Every fledgling network is bound to not always hit it out of the park. Three years ago Netflix was coming into its own as a streaming site, previously having been a DVD renting-by-mail superpower. To prove its staying power the site decided to experiment with original content. Its first effort was a show called Lilyhammer. I wish I could tell you what it’s about, but I can’t and I have yet to meet anyone else who is able to. And then came the show that revolutionized streaming original television shows: House of Cards. With an incredible cast, a respected director and creator, and compelling storyline, the show could only have hit it out of the park. Later that summer came Orange is the New Black, which was also an immediate success. In between the two, though, was Hemlock Grove, which debuted to smaller fanfare and never received much attention or water-cooler discussion. Why? Well, simply put, the show was awful. There was something weirdly entertaining about the show, though. The series was visually captivating and a lot of effort was made to create spooky scenes. The cast had industry veterans Famke Janssen, Lili Taylor, and Dougray Scott as supporting characters to the two teenage protagonists. Vampires and werewolves were enjoying a moment of particular attention in popular culture. However, the storyline barely made any sense. The only thing that brought me back was the ridiculous and unintentionally hilarious dialogue that was ultimately so unbelievable and surreal that I had to wonder how much laughing gas everyone involved had aspirated while working on the project. Season 2 came a year later and in a different month, already proving that the network had little hope for this show and that there was not much of an audience clamoring for more. The second season was more grounded, but ultimately more boring. The storyline was still confusing and clunky. Netflix announced a third and final season which arrived a few weeks ago.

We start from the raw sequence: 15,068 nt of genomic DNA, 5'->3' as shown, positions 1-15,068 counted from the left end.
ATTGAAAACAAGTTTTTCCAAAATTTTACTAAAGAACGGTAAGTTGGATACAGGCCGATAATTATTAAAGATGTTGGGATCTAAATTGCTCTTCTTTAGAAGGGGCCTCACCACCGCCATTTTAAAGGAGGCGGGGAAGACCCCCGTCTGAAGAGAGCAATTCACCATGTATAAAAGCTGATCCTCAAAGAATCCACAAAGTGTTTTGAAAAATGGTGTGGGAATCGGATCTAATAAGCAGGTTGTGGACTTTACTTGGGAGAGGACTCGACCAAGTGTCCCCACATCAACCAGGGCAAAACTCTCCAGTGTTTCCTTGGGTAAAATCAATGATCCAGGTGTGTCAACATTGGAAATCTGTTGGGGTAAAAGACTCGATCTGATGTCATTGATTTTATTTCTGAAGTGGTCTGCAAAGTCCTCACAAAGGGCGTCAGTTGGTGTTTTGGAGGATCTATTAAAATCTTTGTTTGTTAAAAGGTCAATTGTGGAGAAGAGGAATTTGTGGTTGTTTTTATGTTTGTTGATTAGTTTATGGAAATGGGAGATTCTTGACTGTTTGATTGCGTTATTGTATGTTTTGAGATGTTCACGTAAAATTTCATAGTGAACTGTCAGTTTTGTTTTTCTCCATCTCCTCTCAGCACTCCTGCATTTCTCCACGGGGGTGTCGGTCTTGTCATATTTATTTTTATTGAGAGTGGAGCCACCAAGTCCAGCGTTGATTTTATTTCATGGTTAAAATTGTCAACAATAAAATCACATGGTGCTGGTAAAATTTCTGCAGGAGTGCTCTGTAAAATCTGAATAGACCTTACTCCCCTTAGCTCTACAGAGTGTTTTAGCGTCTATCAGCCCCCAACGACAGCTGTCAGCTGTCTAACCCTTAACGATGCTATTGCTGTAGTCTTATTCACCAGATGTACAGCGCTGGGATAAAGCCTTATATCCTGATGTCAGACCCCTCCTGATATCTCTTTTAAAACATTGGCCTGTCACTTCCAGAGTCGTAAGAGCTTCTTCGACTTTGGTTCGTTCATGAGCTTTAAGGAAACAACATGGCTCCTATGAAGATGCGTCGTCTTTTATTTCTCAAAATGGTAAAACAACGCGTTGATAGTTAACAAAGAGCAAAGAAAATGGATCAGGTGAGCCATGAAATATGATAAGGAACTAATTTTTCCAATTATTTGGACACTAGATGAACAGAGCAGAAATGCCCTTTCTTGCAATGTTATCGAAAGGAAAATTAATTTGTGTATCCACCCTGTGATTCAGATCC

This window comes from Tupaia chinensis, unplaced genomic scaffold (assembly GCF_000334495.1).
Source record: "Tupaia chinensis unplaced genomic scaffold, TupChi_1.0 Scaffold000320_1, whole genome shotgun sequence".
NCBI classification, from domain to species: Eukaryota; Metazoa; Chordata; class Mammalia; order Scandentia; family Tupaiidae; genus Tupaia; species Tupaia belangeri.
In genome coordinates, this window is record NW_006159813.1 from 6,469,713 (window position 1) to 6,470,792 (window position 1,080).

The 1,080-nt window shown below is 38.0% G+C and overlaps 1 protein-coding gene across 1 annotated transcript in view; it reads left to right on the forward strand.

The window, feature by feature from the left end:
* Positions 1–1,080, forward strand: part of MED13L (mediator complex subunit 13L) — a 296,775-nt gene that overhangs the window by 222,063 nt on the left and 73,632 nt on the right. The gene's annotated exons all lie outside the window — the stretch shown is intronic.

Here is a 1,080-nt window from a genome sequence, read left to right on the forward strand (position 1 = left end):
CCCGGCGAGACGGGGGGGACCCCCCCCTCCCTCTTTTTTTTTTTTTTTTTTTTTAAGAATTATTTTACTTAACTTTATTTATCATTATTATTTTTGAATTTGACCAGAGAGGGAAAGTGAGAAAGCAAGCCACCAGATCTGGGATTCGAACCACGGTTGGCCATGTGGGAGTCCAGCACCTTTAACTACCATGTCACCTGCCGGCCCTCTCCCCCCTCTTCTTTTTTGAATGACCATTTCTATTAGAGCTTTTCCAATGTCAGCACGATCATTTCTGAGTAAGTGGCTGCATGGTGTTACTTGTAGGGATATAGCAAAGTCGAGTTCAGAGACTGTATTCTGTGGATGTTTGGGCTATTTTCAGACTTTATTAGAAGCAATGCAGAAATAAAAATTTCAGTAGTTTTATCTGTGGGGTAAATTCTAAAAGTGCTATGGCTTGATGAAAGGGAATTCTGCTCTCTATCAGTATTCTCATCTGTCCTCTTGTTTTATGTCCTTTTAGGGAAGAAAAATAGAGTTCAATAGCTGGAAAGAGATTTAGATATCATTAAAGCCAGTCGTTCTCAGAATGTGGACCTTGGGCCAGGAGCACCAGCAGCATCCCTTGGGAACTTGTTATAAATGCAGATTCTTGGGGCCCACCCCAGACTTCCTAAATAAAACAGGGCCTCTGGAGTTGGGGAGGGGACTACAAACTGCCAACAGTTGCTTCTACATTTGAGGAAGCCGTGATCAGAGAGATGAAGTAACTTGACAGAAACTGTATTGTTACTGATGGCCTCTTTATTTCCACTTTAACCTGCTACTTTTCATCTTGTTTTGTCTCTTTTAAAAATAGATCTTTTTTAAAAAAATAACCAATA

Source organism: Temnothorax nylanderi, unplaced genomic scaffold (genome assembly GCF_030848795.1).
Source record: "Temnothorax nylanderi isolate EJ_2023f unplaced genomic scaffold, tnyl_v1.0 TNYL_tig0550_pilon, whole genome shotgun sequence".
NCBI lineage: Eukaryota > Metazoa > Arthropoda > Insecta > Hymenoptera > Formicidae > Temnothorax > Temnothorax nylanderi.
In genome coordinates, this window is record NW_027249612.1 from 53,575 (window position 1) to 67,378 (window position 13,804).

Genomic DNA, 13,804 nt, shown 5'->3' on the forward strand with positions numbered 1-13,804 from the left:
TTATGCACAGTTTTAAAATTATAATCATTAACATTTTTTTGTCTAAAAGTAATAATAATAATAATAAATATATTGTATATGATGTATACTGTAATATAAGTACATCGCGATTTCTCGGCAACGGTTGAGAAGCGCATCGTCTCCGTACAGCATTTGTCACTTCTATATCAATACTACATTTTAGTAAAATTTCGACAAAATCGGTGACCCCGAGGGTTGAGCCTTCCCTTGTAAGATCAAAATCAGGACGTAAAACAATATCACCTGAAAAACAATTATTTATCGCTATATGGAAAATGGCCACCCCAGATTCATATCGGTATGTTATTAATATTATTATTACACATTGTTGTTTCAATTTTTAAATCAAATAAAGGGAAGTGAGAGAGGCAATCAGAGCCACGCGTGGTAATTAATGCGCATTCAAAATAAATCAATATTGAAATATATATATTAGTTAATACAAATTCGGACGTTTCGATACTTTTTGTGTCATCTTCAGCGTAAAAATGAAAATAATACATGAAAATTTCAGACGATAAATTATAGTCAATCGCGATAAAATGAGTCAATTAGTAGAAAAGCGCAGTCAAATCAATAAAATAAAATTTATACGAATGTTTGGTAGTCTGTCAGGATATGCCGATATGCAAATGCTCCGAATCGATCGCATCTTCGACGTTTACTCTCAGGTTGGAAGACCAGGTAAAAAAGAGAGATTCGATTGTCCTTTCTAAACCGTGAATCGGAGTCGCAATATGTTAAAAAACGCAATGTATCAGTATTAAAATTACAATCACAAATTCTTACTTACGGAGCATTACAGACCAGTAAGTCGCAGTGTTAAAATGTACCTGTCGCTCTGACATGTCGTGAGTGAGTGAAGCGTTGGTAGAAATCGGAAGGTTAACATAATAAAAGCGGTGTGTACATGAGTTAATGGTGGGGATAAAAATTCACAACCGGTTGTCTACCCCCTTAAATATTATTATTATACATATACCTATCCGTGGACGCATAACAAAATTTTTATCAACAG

Season 3 picks up a few weeks following the events of the second season finale. Roman’s daughter is missing, along with Miranda, and are both being held prisoners by Dr. Spivak, who had turned into a bizarre bat creature. Peter is finally a member of a community, working with his future cousin-in-law Andreas who is dangerously getting involved in illegal activity. Shelley doesn’t fit in at home, so decides to be homeless and falls for a charismatic man with cult-like tendencies. Olivia comes down with a disease that was orchestrated by Dr. Spivak to kill all upirs (vampires). A mysterious young woman shows up in town and connects with Roman. Dr. Pryce is drug addicted and in full Dr. Frankenstein mode. As the episodes progress so does the crazy. Except that the crazy is repetitive and at this point expected, which ultimately turns into boring rather quickly. The stakes are extremely low, everyone is so unlikable that if someone were to die nobody would care, characters that mattered in previous seasons are completely forgotten. Janssen gets most of the attention this season and does some major scenery chewing, even getting to play with an imaginary friend. It was hard to stay awake and make it through the season. Mostly a need to see it through kept me going. If completion is the goal, then by all means watch it, but with so many better shows out there, this one can be ignored and will quickly be forgotten as a misstep by a network with so many hits that it can be forgotten the occasional flop, and what a flop this one is.